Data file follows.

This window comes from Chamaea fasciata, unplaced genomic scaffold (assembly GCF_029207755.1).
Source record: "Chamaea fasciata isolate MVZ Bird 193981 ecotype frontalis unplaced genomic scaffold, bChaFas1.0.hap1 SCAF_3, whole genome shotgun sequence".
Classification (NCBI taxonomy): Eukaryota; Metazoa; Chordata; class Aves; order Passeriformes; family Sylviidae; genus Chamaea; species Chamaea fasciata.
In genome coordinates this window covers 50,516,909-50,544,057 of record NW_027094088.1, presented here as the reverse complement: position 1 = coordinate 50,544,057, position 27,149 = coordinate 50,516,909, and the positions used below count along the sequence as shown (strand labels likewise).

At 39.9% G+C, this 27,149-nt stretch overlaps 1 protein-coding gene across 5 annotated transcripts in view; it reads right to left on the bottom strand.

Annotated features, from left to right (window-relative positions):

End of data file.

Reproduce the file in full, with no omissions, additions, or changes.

This window comes from Chamaea fasciata, unplaced genomic scaffold (assembly GCF_029207755.1).
Source record: "Chamaea fasciata isolate MVZ Bird 193981 ecotype frontalis unplaced genomic scaffold, bChaFas1.0.hap1 SCAF_3, whole genome shotgun sequence".
Classification (NCBI taxonomy): Eukaryota; Metazoa; Chordata; class Aves; order Passeriformes; family Sylviidae; genus Chamaea; species Chamaea fasciata.
In genome coordinates this window covers 50,516,909-50,544,057 of record NW_027094088.1, presented here as the reverse complement: position 1 = coordinate 50,544,057, position 27,149 = coordinate 50,516,909, and the positions used below count along the sequence as shown (strand labels likewise).

At 39.9% G+C, this 27,149-nt stretch overlaps 1 protein-coding gene across 5 annotated transcripts in view; it reads right to left on the bottom strand.

Annotated features, from left to right (window-relative positions):